Questions and Answers
What's Up With Ford Turbo Diesels??
Q. First let me say I find your site very enjoyable.
Secondly, what's up with Ford? Ford has sold a bunch of F250 Super Duties with their new 6.0 Liter diesel and seems to be ignoring their customers. These trucks as you may or may not know had some infancy problems to be worked out.
One way Ford worked out a couple of issues was to re-program the computer in the truck. This appears to have fixed many of the complaints but, it created several other issues. Number one, to the man all have said they have lost MPG's and power. Number two, Ford disabled the primary injector that made these trucks run quiet at idle. Some owners were promised that Ford would have a fix available first quarter or by April 2004. Nothing!
Some of these guys paid as much as $50,000.00 for their trucks only to have Ford disable some of the functions they bought the truck for in the first place. We are now driving around with equipment in our trucks that are just taking up space that we paid good money for. Many are buying after market equipment to get the MPG's and performance back.
I have been a long and loyal fan of Ford for over 40 years. During this time I have purchased many new Fords with no issues like this. I recently purchased a new 2004 F250 diesel only to find out I am not getting what I paid for, and on top of that I have an 2003 motor in my 2004 truck. I would expect to get an 2004 motor in an 2004 truck, wouldn't you?
Ford does seem to be buying back some of the first trucks that had really severe problems but seem to ignoring the rest of us who want what we paid for. I paid for a Primary Injector, 320HP diesel, and a 2004 motor of which I did not receive any.
I think at the very least Ford should extend the warranty to us poor suckers who had enough faith in Ford to buy this new engine to 5 years bumper to bumper. After all many had to put additional money into their truck to get them to perform as advertised by Ford.
I know many F250/350 Ford owners are talking about going to Dodge with their Cummins engine or GM with its new Duramax. I hate to see Ford loose some its loyal followers but I'm afraid, at least for me this may be straw that breaks the camels back unless Ford gets on the ball and gives us what we paid for.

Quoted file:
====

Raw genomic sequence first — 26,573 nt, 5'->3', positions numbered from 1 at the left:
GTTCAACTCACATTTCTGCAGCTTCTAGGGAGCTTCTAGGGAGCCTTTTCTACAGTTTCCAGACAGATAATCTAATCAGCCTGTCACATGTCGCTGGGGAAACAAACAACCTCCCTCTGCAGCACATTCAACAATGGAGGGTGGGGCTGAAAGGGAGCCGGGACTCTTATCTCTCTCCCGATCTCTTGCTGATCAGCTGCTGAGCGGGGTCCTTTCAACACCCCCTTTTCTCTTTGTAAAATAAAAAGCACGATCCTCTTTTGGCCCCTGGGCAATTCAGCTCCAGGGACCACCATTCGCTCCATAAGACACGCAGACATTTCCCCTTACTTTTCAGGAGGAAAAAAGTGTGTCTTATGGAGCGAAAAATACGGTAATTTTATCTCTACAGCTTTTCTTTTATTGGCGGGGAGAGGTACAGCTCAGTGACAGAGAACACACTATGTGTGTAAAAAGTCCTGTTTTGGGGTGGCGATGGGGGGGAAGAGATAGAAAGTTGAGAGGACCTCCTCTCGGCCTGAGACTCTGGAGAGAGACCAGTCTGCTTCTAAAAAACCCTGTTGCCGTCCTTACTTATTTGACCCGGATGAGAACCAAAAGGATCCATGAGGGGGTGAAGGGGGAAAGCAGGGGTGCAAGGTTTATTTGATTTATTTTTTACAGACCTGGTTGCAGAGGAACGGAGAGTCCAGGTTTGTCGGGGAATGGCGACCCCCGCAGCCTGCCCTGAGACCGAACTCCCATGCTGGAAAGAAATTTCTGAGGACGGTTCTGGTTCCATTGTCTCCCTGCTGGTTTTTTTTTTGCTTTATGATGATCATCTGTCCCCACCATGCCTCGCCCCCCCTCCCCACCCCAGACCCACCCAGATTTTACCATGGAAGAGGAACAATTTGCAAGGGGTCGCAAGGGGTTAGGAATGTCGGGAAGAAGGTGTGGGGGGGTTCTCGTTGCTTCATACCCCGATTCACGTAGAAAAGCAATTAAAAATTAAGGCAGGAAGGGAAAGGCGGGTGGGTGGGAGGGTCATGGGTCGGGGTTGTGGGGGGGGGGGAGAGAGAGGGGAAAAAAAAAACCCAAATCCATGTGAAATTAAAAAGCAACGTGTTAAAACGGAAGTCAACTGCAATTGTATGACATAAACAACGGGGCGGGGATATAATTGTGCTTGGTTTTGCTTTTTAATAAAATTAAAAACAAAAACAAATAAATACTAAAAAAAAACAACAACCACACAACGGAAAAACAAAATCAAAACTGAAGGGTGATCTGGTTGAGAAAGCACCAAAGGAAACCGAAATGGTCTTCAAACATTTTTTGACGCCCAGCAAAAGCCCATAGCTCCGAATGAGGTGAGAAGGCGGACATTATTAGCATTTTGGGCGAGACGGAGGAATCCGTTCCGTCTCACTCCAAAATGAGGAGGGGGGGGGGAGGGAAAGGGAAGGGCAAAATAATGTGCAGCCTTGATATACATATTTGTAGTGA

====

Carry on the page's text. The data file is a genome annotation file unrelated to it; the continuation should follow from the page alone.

How many of us F250/350 owners do you think will buy the "New Super Duty" due to come out in a couple of years?
Thanks for listening,
A. I don't know how you can tell the difference between a 2003 6.0 liter engine and a 2004 6.0 liter engine. Both the 2003 and 2004 Ford Excursions and F series trucks used a 6.0 liter turbo diesel engine.
If you have a 2004 with a 7.3 liter turbo diesel than I would say yes, it is a 2003 engine since it was not offered in 2004. And since both the 2003 and 2004 suffer from the same problem, what's the difference?
Even with that said, Ford would say the warranties are the same so there is no difference.
That aside, I wish I had some answers for you. Ford knows they have a big problem and are trying to get it resolved as evidenced in this TSB. I must admit after reading it, it sounds like the definition of a software problem.
If it occurs once in a while, it's a glitch.
If it occurs all the, it's a bug.
If it can't be fixed, it's a feature.
Article No.: 03-20-12
Title: Engine Controls - Diesel Engine Driveability Concerns
Driveability - Various Driveability Conditions - 6.0 liter DIT Engine - Vehicles Built Before 9/29/03 - Calibration Update - Running Change
2003-2004 Excursion, F Super Duty
Some vehicles may exhibit various driveability conditions listed below:
- Rough/Rolling Idle When The Engine Is Warm
- Rough/Rolling Idle And White Smoke After Hot Restart
- Lacks Power After Initial Start-Up
- Cold Idle kicker Performance At Warm Ambient Temps
- U0306 Codes After Reprogramming
- P2263 Code Set During Extended Idle
- False P0196 Codes
This updated service calibration addresses a number of vehicle driveability conditions. When servicing 2003-2004 Super Duty and Excursion vehicles equipped with 6.0L Power Stroke engine built before 9/29/03 (can be verified by the Injection Control Pressure (ICP) sensor located at the rear of the engine) reprogram the PCM/TCM/FICM modules to the latest calibration level (B27.9) or later. This calibration should only be installed on customer vehicles that exhibit one of the conditions addressed above.
- This latest calibration includes all changes released in previous calibration updates.
- Installing this calibration removes pilot injection control.
- Prior to installing the updated calibration, advise the customer that this upgrade will significantly improve engine idle and low speed performance. It will also slightly increase the engine sound level during warm idle, which is a normal operating characteristic of diesel engines.
It is in Fords best interest to resolve the problem to the customers satisfaction because, as you said, who would buy another one? Switching to a Dodge? They are having their problems with their automatic transmissions. It seems they fall apart after 60,000 or 70,000 miles.
I am on a mailing list of Dodge truck owners who are planning to file a class action law suit against Daimler-Chrysler for that reason. Not that I own a Dodge truck or even plan to get involved.
Other than that, all I can offer is to keep on Fords case by contacting Ford Customer Service until you get satisfaction. You can also get other owners who have the same problem to initiate a class action law suit.
Additional Information provided courtesy of AllDATA
Additional Information provided courtesy of AllDATA